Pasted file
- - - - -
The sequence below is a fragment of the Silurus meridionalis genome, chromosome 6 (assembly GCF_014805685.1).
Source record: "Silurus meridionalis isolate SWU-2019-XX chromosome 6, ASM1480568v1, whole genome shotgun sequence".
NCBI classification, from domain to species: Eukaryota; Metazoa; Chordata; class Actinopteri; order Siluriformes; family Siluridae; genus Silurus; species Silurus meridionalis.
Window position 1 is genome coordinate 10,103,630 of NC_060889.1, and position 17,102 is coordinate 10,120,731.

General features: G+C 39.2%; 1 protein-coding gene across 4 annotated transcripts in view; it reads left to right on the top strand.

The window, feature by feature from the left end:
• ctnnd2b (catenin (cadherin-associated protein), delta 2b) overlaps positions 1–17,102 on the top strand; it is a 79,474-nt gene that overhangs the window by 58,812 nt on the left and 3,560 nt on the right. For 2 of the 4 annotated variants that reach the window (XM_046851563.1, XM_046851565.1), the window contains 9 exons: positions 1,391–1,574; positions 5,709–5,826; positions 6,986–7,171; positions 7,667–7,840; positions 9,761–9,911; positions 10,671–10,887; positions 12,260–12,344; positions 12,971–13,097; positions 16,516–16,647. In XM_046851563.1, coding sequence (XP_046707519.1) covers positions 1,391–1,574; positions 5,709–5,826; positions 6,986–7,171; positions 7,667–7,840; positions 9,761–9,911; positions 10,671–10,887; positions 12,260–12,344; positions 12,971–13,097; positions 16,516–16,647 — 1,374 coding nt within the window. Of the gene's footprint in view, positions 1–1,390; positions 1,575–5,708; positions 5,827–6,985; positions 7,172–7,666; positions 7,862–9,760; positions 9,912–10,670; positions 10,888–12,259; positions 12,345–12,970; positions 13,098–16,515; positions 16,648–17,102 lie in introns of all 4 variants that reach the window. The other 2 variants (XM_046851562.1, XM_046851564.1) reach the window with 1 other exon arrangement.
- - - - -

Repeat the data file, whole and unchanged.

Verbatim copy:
The sequence below is a fragment of the Silurus meridionalis genome, chromosome 6 (assembly GCF_014805685.1).
Source record: "Silurus meridionalis isolate SWU-2019-XX chromosome 6, ASM1480568v1, whole genome shotgun sequence".
NCBI classification, from domain to species: Eukaryota; Metazoa; Chordata; class Actinopteri; order Siluriformes; family Siluridae; genus Silurus; species Silurus meridionalis.
Window position 1 is genome coordinate 10,103,630 of NC_060889.1, and position 17,102 is coordinate 10,120,731.

General features: G+C 39.2%; 1 protein-coding gene across 4 annotated transcripts in view; it reads left to right on the top strand.

The window, feature by feature from the left end:
• ctnnd2b (catenin (cadherin-associated protein), delta 2b) overlaps positions 1–17,102 on the top strand; it is a 79,474-nt gene that overhangs the window by 58,812 nt on the left and 3,560 nt on the right. For 2 of the 4 annotated variants that reach the window (XM_046851563.1, XM_046851565.1), the window contains 9 exons: positions 1,391–1,574; positions 5,709–5,826; positions 6,986–7,171; positions 7,667–7,840; positions 9,761–9,911; positions 10,671–10,887; positions 12,260–12,344; positions 12,971–13,097; positions 16,516–16,647. In XM_046851563.1, coding sequence (XP_046707519.1) covers positions 1,391–1,574; positions 5,709–5,826; positions 6,986–7,171; positions 7,667–7,840; positions 9,761–9,911; positions 10,671–10,887; positions 12,260–12,344; positions 12,971–13,097; positions 16,516–16,647 — 1,374 coding nt within the window. Of the gene's footprint in view, positions 1–1,390; positions 1,575–5,708; positions 5,827–6,985; positions 7,172–7,666; positions 7,862–9,760; positions 9,912–10,670; positions 10,888–12,259; positions 12,345–12,970; positions 13,098–16,515; positions 16,648–17,102 lie in introns of all 4 variants that reach the window. The other 2 variants (XM_046851562.1, XM_046851564.1) reach the window with 1 other exon arrangement.